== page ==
received $5.0 million under this agreement. Bayer will pay no milestones or
royalties to us on compounds which they develop and market.

     American Home Products, Wyeth-Ayerst Division.  In July 1997, we entered
into a five-year agreement with Wyeth-Ayerst Pharmaceuticals, a division of
American Home Products Corporation. Under this agreement, Wyeth-Ayerst
subscribed to our Mapping Array program and has committed to a minimum number of
Directed Array Programs. Wyeth-Ayerst made a $2 million equity investment in
ArQule in June 1998, and is committed to make payments totaling $26.2 million
during the course of the agreement. As of December 31, 2000, we have received
$22.0 million under this agreement and we have not received any milestone or
royalty payments. In addition, Wyeth-Ayerst has agreed to pay us development
milestones and royalties from the sales of products resulting from the
collaboration.

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   13

     Solvay.  In November 1995, we entered into a five-year agreement with
Solvay Duphar B.V. Under this agreement, Solvay subscribed to our Mapping Array
and Directed Array programs and received a non-exclusive license to our AMAP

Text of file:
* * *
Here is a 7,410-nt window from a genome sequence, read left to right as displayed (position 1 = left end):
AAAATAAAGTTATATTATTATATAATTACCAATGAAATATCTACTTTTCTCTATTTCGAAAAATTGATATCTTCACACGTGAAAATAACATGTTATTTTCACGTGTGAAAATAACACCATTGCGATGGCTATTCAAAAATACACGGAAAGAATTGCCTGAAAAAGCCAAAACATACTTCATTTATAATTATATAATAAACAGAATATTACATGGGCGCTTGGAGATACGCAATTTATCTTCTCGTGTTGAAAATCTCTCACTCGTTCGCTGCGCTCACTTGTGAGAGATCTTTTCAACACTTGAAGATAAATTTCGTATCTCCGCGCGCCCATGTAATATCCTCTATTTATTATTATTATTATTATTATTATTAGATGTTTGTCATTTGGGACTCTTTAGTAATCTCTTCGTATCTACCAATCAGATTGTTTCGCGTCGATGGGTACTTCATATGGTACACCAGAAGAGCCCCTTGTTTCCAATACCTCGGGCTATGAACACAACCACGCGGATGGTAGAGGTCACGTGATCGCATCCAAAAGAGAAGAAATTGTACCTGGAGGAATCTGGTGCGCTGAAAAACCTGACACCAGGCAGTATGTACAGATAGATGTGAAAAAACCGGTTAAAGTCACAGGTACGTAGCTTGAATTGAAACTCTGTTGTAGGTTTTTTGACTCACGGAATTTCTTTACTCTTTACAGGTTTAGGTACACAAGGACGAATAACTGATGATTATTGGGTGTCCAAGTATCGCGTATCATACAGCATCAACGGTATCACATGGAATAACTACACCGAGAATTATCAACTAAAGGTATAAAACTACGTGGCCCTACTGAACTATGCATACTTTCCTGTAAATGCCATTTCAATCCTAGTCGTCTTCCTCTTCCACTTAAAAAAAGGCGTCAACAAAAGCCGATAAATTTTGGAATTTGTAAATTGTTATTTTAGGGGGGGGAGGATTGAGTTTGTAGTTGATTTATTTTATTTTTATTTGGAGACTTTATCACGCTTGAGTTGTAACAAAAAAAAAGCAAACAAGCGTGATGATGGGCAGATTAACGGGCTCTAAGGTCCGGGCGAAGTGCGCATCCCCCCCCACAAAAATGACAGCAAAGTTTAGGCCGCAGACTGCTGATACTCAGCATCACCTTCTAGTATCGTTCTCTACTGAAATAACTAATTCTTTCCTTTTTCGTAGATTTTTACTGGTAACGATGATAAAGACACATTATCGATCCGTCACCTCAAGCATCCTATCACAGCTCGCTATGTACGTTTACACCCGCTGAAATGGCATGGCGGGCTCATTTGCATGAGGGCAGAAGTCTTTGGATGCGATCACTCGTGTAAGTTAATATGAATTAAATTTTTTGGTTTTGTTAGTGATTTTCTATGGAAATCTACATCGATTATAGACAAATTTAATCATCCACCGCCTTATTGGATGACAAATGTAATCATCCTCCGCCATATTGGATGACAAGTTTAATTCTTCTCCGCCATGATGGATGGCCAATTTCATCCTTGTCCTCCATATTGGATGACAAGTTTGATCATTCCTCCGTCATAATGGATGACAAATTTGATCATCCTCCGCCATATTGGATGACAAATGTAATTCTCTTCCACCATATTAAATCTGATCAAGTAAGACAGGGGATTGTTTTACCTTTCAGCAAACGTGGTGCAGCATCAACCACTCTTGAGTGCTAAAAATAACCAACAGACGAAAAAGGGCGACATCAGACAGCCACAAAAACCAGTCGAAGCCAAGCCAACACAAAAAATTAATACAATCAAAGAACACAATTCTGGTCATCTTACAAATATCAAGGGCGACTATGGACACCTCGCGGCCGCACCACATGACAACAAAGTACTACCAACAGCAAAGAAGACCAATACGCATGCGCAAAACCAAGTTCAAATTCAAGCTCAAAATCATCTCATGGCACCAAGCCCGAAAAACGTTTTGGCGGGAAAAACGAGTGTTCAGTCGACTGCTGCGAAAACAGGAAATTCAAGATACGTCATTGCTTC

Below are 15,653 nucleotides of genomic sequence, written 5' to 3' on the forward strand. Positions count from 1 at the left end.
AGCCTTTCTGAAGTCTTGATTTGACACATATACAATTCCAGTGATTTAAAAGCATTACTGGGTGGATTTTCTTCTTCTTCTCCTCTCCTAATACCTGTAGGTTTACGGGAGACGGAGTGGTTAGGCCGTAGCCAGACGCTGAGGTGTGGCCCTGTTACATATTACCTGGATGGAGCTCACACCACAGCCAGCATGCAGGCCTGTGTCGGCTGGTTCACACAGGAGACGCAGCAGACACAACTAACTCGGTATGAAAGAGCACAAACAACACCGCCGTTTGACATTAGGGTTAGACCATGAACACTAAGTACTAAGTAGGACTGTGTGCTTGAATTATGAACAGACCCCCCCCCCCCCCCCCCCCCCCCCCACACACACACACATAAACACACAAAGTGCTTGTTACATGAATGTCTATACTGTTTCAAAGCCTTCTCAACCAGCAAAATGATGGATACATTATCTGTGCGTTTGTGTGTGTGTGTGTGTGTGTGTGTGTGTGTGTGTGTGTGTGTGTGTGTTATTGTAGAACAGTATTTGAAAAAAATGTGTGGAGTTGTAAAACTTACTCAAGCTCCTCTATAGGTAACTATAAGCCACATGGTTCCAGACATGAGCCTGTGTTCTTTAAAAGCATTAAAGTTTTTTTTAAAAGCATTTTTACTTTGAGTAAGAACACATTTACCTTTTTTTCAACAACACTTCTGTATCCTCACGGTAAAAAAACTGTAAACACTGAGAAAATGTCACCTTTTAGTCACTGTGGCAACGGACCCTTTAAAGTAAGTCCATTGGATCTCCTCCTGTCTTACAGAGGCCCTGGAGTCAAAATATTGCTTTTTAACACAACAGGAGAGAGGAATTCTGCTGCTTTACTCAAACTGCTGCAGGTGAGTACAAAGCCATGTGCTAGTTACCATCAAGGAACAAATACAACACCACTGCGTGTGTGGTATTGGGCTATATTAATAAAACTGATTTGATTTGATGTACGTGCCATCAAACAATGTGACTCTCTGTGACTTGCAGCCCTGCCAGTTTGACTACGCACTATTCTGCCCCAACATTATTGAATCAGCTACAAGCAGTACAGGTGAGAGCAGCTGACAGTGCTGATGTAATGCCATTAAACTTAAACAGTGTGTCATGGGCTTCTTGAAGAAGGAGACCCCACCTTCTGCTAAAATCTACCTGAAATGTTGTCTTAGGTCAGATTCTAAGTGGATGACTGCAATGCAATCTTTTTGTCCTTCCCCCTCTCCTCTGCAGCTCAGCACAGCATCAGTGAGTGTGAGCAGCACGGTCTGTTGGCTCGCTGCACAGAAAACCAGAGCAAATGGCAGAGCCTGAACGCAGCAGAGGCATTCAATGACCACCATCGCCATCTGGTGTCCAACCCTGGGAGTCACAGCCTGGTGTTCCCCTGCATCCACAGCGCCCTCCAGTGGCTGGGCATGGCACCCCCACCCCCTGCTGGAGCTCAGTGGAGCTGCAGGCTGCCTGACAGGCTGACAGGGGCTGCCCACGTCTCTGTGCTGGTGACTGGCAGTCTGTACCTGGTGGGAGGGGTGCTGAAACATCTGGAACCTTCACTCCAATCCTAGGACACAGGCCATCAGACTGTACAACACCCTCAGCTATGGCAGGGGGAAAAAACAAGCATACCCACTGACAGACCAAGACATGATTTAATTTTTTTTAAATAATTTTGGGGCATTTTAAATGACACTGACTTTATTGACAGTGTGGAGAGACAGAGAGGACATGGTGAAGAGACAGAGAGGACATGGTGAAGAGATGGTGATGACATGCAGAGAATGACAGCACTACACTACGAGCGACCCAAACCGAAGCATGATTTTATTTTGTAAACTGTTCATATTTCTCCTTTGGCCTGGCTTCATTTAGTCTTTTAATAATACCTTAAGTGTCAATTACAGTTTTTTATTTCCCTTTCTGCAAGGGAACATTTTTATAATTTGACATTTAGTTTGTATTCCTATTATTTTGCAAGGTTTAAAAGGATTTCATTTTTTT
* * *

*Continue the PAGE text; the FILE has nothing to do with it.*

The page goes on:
Chemistry Operating System. This agreement was superseded by an amended and
restated agreement with Solvay Pharmaceuticals B.V., which became effective on
January 1, 2001. The amended agreement extends the collaboration through
December 31, 2003. Under the amended agreement, Solvay receives our Compass
Array libraries and continues to access our Mapping Array libraries and Directed
Array programs. We received a total of $18.1 million under the original
agreement. Solvay is committed to make additional payments totalling $2.5
million under the amended agreement. Solvay has also agreed to make additional
payments if we achieve certain development milestones and to pay royalties on
sales of any drugs that result from the relationship. To date, we have not